There's been a hell of a lot to celebrate about Britain these last couple of weeks, and it seems to have left a proud smile as wide as Mo Farah's on the nation's collective face. But while the Olympics' sporting events brilliantly showcased the capability of UK athletes, the opening and closing ceremonies undoubtedly focused on Britain's musical history. Danny Boyle's extravaganza, especially, reminded the world of what British music has given the world - a rundown through the years of this isle's chart domination topped off by Paul McCartney croaking out 'Hey Jude'.
It may be natural to celebrate this country's impressive musical history, but unlike Team GB's athletes, there was a clear lack of the current or future in the celebration of the UK's pop-chart pedigree. Our biggest global successes of recent years are Adele and One Direction, and neither they nor continually spoon feeding the world Emeli Sande at every opportunity can hide the current chasm where the cutting-edge used to be in British pop.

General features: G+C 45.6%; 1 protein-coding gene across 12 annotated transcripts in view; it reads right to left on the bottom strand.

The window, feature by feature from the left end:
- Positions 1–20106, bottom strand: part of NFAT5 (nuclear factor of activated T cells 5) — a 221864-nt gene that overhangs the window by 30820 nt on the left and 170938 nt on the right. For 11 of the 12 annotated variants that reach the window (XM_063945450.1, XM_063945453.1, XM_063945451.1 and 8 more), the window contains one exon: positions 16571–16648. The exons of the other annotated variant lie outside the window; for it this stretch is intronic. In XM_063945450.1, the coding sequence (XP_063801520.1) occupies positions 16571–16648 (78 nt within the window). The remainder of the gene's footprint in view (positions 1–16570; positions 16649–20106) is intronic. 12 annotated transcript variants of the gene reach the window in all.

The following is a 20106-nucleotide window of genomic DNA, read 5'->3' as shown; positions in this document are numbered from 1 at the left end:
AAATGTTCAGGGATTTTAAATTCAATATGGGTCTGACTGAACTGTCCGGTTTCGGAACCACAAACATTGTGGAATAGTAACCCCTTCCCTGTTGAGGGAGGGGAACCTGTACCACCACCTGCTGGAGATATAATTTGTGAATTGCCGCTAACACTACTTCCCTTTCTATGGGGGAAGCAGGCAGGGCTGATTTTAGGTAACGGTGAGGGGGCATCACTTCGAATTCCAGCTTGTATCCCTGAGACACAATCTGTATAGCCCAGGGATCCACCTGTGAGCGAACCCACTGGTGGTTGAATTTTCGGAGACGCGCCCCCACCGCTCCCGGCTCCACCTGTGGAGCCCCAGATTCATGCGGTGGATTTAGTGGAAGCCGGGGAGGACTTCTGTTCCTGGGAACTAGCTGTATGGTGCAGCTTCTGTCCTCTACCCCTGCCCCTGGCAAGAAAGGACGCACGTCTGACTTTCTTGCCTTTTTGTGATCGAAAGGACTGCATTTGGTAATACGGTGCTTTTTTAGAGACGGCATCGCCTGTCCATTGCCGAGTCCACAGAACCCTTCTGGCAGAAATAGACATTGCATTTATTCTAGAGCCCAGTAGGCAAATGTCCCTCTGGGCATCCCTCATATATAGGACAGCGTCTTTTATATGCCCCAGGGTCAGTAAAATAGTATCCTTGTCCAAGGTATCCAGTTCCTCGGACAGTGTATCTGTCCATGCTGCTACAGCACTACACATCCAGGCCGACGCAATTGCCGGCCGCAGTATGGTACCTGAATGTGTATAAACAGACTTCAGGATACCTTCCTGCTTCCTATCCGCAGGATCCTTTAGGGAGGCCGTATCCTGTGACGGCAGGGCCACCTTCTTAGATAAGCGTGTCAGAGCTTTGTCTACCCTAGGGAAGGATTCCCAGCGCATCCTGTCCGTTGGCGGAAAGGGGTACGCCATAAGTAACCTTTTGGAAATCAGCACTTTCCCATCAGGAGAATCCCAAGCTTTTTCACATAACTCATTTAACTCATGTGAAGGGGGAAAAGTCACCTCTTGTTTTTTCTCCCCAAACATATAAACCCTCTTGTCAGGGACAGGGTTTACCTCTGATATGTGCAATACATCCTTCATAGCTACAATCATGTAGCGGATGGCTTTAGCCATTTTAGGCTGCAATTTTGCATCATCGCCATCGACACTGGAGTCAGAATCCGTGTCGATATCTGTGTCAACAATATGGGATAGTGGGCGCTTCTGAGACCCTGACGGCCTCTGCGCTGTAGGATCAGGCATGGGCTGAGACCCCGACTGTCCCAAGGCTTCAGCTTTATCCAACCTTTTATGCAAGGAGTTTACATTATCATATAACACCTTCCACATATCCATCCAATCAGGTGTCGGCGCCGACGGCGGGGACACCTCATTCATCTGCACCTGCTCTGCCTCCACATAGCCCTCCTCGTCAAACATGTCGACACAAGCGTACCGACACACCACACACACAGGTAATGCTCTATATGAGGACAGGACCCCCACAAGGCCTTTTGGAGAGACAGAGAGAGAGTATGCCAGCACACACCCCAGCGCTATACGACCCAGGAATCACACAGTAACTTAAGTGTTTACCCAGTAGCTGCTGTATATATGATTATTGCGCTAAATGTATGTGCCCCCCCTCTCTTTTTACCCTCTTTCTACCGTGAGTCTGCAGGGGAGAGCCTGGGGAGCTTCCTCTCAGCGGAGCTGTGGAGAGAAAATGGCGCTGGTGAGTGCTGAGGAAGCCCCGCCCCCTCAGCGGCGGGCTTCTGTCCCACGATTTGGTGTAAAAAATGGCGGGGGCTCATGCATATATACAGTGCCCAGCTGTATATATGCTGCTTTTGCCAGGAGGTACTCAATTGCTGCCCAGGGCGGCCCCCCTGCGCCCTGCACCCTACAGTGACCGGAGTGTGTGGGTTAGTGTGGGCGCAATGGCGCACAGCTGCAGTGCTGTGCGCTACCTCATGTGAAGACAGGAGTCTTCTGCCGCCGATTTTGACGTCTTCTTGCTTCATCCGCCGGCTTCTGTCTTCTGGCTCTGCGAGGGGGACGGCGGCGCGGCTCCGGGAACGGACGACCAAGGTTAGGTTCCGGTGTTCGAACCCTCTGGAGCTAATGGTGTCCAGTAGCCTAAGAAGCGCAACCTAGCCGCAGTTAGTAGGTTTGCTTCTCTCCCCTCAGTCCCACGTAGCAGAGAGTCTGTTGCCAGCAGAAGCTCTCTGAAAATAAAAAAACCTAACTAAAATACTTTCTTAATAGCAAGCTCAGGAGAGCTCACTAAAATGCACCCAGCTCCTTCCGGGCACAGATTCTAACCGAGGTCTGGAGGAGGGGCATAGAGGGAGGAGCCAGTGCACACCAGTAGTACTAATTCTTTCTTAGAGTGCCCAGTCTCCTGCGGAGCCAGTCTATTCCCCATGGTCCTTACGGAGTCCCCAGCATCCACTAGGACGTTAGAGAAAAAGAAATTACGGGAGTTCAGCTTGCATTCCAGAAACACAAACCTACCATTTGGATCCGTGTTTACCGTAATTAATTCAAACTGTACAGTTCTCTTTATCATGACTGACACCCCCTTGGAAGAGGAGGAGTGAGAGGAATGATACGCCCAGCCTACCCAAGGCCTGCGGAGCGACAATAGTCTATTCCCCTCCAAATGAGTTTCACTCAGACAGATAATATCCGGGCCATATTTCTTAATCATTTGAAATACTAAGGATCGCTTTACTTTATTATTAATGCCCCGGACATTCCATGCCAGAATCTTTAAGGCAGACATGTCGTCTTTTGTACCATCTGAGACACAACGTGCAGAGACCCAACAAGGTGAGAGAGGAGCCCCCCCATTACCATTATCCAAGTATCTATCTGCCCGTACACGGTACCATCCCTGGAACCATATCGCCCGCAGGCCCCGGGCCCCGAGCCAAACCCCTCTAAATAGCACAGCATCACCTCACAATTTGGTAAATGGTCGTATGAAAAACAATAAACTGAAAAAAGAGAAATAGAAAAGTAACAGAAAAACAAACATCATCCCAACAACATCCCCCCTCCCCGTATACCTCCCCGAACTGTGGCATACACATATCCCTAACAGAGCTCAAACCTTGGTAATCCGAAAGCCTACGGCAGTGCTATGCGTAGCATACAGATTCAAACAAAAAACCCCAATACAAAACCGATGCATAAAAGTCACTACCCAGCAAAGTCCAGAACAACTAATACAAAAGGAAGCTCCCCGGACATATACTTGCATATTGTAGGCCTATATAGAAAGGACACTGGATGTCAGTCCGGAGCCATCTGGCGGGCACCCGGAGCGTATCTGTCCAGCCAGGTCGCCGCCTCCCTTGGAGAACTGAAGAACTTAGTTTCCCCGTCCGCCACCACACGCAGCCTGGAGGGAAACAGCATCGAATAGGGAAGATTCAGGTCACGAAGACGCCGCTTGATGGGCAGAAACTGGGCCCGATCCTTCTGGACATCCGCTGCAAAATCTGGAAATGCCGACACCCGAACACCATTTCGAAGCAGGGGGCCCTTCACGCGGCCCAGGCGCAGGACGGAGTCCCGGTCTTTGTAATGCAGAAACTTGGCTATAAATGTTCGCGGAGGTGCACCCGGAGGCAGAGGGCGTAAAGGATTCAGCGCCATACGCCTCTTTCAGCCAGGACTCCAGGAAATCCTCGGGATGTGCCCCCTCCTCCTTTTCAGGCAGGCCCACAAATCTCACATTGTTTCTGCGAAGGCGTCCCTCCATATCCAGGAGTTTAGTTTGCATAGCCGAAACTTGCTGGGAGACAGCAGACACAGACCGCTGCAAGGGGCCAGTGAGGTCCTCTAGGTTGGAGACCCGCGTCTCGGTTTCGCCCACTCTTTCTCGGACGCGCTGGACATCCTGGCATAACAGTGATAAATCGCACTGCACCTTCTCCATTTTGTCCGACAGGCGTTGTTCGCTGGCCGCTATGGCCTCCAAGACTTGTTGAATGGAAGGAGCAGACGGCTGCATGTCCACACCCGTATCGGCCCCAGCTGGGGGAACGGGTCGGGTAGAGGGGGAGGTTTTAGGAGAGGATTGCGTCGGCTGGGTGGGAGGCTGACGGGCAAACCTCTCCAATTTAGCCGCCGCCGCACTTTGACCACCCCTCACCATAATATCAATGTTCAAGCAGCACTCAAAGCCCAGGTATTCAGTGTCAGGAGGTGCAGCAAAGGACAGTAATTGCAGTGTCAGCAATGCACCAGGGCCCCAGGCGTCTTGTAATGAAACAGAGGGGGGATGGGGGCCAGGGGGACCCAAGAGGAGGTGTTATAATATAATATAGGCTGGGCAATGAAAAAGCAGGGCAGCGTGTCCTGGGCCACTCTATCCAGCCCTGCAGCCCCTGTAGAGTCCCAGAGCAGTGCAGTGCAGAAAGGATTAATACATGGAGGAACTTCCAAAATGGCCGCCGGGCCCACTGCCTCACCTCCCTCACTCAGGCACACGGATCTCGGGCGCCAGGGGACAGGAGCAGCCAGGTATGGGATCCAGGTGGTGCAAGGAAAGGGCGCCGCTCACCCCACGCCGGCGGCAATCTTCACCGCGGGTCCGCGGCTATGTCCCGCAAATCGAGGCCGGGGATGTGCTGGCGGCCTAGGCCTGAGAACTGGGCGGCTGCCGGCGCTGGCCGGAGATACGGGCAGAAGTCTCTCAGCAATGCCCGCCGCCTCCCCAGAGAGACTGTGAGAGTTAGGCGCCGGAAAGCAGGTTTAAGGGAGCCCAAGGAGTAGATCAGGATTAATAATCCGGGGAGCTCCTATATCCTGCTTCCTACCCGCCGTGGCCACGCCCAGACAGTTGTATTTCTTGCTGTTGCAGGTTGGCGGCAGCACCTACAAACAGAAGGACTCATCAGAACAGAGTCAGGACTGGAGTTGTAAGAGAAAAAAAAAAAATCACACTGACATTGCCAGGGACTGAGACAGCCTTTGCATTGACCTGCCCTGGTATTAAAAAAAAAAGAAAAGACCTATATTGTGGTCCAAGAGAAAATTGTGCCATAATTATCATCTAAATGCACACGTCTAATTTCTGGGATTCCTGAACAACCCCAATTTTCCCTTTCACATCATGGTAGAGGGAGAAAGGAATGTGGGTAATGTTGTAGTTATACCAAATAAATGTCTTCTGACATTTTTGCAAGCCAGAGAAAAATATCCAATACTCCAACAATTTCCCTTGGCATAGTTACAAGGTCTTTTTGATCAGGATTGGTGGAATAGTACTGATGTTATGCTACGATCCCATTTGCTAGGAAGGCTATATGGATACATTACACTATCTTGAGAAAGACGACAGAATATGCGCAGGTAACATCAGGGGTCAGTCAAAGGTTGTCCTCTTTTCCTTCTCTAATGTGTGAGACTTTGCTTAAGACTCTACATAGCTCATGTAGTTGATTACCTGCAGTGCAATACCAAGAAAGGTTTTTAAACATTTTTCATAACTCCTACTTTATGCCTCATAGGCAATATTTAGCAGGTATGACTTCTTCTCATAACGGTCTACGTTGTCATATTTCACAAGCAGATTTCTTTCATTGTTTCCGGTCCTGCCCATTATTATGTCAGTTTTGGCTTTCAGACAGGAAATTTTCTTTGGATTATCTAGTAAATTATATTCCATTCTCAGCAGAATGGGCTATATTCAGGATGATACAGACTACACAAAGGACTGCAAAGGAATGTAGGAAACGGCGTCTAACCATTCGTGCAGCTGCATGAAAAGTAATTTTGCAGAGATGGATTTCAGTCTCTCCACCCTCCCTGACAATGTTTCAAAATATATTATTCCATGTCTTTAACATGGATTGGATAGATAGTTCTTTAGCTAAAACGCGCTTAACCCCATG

Blur's gig at Hyde Park, too, celebrated their musical legacy. And while fans and press alike have greeted Blur's re-emergence these last couple of years with almost unanimous praise, perhaps it is time for them to kiss goodbye as they have threatened to do. The nation's obsession with nostalgia is choking our musical landscape, which has a history of innovative trend-setting that has influenced the entire world. It was telling that some of the UK's most forward looking popstars of the past - namely David Bowie and Kate Bush - rejected the chance to appear at the disappointing, nostalgia-drenched closing ceremony, yet many - myself included - were still hoping they'd turn up and save us from Beady Eye.
Crowds excitedly responding to decades-old footage of Freddie Mercury; the Stone Roses reunion; The Who hammering out 'My Generation' without any sense of irony - has the UK musical landscape ever been like this before? Instead of desperately clinging onto our history, perhaps it's time to let go this legacy and create something new. UK athletics faced similar problems 16 years ago after a measly haul of 1 gold in 15 medals at the Atlanta Games. Then - rather than sit still - UK sporting bodies focussed resolutely on shaping the future and we're now reaping the rewards. With any luck, the legacy of the London 2012 Olympics and Team GB's huge success will be to inspire a generation of musicians and labels to do the same.